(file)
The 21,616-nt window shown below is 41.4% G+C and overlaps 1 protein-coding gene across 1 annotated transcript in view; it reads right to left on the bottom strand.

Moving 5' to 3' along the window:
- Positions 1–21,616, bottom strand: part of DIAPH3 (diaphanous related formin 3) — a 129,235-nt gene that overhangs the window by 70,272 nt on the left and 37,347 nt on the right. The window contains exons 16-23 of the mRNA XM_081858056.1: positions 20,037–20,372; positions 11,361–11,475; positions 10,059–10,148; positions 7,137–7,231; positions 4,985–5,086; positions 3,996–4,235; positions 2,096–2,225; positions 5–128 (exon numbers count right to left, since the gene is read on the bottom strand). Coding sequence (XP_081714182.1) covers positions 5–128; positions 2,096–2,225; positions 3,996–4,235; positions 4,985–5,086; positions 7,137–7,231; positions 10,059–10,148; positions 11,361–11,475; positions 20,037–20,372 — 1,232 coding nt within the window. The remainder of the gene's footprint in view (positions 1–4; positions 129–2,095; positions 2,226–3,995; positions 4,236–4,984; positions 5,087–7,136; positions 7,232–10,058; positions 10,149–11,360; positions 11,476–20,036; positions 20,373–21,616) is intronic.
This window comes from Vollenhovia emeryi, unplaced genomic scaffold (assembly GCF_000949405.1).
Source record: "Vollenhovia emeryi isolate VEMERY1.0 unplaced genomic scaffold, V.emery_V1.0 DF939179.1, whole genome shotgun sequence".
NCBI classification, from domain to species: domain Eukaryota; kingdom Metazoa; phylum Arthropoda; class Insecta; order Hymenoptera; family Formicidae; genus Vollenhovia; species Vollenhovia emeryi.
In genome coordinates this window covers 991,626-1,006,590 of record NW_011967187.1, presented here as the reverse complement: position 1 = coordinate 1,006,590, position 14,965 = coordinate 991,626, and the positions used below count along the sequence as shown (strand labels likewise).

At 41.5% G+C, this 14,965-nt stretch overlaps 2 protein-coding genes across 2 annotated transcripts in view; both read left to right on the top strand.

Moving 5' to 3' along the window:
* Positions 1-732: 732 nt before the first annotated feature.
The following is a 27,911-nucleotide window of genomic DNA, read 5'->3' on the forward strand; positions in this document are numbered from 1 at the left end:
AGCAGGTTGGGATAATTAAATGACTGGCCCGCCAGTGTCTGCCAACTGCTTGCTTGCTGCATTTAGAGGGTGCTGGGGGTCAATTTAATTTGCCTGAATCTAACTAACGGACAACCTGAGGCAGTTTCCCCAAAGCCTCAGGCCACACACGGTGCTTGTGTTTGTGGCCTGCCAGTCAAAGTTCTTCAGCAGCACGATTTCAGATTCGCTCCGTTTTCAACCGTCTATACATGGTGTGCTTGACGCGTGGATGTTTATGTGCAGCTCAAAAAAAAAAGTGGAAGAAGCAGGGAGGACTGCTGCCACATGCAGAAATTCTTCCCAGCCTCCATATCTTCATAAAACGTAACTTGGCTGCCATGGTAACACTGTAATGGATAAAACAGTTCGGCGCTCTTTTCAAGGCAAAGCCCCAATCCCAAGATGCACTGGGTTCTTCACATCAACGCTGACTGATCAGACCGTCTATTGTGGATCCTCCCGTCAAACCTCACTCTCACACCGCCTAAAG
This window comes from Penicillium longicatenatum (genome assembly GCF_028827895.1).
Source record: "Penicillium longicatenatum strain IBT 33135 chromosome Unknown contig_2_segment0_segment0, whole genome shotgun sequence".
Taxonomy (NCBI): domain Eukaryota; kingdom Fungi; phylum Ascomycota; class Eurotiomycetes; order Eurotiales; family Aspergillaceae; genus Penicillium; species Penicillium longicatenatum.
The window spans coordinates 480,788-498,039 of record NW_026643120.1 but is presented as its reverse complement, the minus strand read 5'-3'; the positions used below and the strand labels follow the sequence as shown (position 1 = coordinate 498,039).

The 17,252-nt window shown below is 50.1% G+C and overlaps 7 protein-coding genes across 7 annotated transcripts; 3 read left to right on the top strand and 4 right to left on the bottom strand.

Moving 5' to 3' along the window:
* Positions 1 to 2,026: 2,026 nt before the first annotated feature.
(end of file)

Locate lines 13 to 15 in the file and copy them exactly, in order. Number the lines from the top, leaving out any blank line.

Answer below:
This window comes from Penicillium longicatenatum (genome assembly GCF_028827895.1).
Source record: "Penicillium longicatenatum strain IBT 33135 chromosome Unknown contig_2_segment0_segment0, whole genome shotgun sequence".
Taxonomy (NCBI): domain Eukaryota; kingdom Fungi; phylum Ascomycota; class Eurotiomycetes; order Eurotiales; family Aspergillaceae; genus Penicillium; species Penicillium longicatenatum.